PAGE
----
The Baby Cheapskate Guide to Bargainscaitlinhtp
Fun fact: 76% of expecting parents think they are financially ready for a baby… but after the birth of the child, only 41 % feel financially stable. Babies are expensive. We all know that. But the real trouble isn’t how much things cost – it’s how much we overspend, and how we get trapped into thinking ‘wants’ are really ‘needs.’
Almost 50% of new parents say they spent more money than necessary on a car seat; 36% felt they overspent on strollers; and a quarter overspent on the crib.
That’s where the Baby Cheapskate comes in.
Angie’s uber-popular blog documents daily sales, details how new parents can save cash on necessities, and spills shopping secrets. I especially love her “Toys that Get Played With” tag – one of the shopping things that I worry most about is buying my kiddo non-fun or boring toys. There’s even an entire “Top Diapers and Formula Deals of the Week” section to make shopping for these items easy.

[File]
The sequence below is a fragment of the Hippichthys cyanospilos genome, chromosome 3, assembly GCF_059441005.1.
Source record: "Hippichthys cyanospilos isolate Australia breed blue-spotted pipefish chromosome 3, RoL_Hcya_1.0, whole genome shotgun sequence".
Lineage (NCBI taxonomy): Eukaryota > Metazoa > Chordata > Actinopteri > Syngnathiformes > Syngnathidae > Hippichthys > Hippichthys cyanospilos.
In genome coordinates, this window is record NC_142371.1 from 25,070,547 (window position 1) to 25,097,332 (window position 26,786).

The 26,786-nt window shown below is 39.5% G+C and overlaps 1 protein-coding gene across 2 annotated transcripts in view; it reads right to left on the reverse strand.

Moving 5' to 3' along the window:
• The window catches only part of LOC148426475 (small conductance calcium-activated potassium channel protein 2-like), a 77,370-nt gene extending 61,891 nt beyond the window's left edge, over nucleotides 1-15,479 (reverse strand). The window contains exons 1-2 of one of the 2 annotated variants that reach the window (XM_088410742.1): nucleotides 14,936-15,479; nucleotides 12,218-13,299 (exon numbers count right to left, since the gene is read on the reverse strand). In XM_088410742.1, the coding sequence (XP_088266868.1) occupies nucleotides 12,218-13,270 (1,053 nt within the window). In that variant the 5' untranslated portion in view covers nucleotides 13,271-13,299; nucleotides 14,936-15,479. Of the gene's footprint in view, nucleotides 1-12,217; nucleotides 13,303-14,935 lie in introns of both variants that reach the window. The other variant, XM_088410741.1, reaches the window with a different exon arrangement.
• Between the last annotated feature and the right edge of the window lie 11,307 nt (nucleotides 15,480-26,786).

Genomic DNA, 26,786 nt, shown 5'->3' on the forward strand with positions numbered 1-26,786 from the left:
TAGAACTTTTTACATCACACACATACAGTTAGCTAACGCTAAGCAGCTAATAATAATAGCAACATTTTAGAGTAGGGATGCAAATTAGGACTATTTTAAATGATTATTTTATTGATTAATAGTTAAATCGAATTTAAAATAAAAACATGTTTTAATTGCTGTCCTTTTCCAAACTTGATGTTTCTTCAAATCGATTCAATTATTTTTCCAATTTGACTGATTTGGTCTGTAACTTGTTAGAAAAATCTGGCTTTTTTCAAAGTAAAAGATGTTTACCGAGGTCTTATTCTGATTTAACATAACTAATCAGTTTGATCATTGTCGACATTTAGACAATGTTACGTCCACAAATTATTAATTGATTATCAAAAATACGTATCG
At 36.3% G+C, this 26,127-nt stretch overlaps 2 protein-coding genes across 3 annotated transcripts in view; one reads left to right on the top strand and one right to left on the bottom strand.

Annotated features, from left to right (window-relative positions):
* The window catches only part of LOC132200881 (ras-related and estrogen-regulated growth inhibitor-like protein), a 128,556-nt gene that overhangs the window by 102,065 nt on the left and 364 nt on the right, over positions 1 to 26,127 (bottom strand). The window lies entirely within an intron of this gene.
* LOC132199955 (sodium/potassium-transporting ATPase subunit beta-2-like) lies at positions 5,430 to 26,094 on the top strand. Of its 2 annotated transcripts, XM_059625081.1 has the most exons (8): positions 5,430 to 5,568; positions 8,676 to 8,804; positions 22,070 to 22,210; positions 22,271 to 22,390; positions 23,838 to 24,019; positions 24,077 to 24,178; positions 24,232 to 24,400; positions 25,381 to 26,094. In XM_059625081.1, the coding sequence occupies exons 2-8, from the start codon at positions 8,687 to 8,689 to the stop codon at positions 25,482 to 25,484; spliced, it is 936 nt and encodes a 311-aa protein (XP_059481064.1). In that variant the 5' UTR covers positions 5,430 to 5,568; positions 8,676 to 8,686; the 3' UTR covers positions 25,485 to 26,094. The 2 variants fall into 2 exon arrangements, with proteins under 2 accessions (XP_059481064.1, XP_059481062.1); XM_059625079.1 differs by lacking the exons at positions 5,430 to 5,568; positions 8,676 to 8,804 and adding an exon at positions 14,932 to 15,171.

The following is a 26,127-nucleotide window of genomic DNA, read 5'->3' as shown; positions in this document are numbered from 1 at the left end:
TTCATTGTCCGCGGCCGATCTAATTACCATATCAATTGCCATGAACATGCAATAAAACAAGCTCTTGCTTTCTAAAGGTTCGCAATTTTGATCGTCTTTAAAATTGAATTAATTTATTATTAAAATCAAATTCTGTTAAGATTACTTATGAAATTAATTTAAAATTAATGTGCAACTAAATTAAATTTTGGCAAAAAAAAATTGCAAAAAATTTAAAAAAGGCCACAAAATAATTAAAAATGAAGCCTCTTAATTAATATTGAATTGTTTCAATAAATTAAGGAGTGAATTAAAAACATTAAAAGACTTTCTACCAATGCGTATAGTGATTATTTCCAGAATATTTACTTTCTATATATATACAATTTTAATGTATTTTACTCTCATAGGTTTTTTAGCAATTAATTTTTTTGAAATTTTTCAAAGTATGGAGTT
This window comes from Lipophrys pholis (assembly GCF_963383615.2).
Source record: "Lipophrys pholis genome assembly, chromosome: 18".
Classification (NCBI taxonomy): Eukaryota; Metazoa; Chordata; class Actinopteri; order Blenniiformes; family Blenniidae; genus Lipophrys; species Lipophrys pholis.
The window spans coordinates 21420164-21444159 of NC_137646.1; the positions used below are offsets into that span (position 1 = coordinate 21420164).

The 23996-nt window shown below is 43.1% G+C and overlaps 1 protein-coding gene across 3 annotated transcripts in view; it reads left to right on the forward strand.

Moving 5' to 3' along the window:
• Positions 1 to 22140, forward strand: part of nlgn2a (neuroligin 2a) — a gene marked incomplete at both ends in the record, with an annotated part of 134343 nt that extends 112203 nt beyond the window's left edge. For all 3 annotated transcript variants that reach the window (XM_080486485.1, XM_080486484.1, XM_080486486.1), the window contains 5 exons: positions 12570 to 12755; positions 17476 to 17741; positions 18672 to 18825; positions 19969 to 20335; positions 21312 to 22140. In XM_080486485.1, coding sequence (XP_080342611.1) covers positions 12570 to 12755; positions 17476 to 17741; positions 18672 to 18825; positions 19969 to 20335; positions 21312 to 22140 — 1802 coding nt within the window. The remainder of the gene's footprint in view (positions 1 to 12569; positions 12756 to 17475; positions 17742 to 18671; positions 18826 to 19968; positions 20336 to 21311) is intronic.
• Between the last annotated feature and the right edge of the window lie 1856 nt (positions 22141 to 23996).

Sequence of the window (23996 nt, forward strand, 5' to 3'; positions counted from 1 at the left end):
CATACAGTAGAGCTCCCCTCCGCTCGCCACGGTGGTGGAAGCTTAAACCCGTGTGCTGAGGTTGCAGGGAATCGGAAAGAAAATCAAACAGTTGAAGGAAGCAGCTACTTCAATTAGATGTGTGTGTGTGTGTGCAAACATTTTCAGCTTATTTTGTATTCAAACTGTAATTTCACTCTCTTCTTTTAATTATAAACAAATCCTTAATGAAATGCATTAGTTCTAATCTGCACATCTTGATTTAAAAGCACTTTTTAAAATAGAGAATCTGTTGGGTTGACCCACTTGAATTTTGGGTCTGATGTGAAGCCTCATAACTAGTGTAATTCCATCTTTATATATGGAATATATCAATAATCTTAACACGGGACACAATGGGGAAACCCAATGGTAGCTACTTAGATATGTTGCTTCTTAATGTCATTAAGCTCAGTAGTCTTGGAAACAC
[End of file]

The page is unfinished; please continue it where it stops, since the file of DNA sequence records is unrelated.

Recently, I had the chance to review the new Baby Cheapskate book, The Baby Cheapskate Guide to Bargains: How to Save on Blankets, Bottles, and Everything Baby. If you’re interested in being a frugal, minimalist mama – or just not paying more than you absolutely have to – then you must pick up this book. The book goes well beyond the tips covered on the website, addressing topics like:
- Building a shopping list
- Creating a registry
- Saving big with coupons
- Setting up a nursery on a budget
- Feeding baby for less
- Saving on diapers options, including both cloth and disposables
- Inexpensive clothing for baby
- Saving cash on strollers, car seats, strollers, bouncers, bassinets, and more
I’m one of those people who know how to save money but rarely do it well (impulse shopper, what can I say!), and The Baby Cheapskate Guide to Bargains was a great wake-up call, refresher course, and motivator to spend wisely. I love baby, but I don’t want to go broke before he or she even arrives. Save, baby, save!